Espresso is extremely sensitive to the quality and freshness of the coffee - more so than with any other method of coffee preparation. When preparing espresso, coffee noticeably loses flavor within a week of roasting its beans and literally within minutes of grinding them. (The smell of coffee is also unfortunately the smell of its flavor escaping.) Because coffee quality can vary significantly between suppliers, the choice of a supplier can have a big impact on the espresso.
For example, when it comes to espresso, Illy coffee is generally held in high regard. (So much so that I've caught at least a few establishments claiming that they served Illy when they clearly did not.) Yet despite Illy's impressive quality controls and vacuum sealing, their coffee still arrives from Italy several weeks after roasting. While Illy beans produce a very consistent and high-quality cup, I've often found better results when a local coffee roaster is used with beans roasted just that week.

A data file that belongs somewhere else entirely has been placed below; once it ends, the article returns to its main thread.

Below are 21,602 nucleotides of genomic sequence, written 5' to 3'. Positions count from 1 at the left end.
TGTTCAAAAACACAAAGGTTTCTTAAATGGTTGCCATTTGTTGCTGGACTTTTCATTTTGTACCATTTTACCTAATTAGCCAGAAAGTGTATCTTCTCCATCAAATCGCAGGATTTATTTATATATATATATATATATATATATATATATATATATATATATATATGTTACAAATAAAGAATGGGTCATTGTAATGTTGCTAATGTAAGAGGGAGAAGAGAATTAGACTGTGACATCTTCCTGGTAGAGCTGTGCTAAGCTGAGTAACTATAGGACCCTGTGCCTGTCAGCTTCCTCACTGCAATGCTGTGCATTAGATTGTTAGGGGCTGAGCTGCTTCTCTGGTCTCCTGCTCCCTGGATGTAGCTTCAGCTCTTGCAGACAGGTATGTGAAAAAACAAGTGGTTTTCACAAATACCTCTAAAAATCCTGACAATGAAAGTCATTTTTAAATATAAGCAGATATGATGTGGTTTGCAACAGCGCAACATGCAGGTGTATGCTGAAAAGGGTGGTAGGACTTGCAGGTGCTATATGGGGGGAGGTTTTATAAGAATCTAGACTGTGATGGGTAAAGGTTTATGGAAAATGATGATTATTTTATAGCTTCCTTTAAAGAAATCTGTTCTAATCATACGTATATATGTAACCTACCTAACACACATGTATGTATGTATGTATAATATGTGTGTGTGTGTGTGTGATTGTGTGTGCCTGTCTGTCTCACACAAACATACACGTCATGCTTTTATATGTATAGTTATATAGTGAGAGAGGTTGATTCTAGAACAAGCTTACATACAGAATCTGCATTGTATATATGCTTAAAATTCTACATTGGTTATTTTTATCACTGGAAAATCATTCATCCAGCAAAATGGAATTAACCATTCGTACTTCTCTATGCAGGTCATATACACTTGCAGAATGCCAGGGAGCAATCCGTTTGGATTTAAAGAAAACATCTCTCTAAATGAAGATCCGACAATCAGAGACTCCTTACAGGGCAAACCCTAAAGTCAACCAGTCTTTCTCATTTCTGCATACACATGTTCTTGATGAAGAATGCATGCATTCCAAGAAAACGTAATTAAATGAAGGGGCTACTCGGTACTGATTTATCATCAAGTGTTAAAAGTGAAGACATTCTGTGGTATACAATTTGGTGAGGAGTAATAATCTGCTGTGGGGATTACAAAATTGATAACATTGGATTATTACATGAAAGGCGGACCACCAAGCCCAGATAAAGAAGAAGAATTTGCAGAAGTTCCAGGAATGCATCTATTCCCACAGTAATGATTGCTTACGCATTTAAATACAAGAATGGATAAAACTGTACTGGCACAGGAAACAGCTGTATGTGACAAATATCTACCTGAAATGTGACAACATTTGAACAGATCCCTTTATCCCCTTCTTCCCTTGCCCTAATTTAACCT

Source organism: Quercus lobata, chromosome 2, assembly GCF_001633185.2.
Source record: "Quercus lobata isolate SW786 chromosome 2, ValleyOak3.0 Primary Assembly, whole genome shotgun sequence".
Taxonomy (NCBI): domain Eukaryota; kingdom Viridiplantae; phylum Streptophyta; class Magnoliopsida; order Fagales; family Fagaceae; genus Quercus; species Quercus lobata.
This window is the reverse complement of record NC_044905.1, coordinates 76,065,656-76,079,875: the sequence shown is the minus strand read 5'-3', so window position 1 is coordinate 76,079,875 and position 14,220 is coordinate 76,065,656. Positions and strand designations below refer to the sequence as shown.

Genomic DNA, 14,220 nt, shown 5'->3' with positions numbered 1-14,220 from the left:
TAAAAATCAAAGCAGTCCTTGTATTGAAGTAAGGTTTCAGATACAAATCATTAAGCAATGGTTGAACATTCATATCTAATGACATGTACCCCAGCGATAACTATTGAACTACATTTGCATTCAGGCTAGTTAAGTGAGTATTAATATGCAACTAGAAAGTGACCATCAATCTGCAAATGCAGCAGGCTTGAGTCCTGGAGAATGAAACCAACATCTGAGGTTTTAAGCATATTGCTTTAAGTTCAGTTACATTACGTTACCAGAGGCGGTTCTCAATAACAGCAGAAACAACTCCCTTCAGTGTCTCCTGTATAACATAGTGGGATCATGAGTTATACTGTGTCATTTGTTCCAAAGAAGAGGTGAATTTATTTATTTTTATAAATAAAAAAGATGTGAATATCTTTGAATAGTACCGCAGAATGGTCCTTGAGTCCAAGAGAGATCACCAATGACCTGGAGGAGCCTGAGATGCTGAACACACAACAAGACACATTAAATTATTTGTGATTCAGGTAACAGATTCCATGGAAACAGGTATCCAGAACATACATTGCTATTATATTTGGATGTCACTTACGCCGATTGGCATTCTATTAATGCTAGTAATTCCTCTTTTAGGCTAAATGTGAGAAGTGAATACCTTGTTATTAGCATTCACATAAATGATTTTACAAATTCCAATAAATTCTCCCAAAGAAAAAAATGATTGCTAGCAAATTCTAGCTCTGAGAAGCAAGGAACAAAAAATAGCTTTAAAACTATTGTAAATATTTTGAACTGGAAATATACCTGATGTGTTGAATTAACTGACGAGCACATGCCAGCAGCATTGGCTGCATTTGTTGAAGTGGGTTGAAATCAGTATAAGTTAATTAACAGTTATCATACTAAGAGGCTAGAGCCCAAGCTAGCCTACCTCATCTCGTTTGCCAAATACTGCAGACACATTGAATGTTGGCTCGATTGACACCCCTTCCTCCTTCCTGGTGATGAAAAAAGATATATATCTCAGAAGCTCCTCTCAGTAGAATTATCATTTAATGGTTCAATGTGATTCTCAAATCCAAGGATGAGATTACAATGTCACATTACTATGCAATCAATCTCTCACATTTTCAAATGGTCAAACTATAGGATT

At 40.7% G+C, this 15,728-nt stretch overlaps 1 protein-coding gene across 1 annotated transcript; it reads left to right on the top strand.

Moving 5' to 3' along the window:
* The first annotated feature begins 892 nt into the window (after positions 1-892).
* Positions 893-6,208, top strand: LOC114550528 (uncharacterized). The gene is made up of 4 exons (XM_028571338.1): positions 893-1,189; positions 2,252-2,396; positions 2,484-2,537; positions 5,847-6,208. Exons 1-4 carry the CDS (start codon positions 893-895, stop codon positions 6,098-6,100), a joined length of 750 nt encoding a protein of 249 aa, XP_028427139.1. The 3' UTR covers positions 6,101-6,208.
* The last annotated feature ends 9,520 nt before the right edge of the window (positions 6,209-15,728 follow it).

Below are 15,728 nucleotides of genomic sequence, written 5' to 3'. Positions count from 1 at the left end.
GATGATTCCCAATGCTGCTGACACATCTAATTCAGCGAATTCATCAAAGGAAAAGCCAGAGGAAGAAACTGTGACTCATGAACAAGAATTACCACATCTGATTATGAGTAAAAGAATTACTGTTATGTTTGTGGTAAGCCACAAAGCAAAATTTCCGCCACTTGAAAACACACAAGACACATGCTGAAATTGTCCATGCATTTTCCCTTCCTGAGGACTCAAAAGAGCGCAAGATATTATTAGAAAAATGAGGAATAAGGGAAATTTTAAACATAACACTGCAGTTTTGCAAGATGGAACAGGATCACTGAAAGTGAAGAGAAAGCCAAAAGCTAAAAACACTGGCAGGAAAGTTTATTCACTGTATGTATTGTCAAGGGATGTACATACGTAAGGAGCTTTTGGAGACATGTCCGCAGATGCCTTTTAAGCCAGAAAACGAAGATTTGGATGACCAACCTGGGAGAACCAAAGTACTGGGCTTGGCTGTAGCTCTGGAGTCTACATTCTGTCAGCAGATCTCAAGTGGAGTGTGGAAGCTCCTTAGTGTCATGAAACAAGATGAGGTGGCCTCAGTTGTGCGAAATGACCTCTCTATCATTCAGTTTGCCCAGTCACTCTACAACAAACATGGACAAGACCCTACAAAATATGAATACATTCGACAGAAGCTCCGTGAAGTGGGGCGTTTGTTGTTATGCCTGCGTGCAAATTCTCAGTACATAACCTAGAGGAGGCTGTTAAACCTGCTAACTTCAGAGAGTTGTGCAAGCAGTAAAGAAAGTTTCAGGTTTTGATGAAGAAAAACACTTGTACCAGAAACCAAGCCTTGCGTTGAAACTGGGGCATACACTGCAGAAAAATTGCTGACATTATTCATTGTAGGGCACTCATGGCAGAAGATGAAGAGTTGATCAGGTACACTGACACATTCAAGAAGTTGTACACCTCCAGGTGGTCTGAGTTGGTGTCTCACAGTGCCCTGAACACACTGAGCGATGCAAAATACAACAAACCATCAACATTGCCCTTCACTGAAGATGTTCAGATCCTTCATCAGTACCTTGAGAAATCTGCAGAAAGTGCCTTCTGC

Some of the better local roasters include Mr. Espresso, Graffeo, and Caffé Roma. At the other end of the spectrum, I rarely found a decent espresso produced with America's Best Coffee, Peerless, or Superior coffee. However, this may say less about the quality of the supplier than the tendency for lower-quality espresso producers to use them.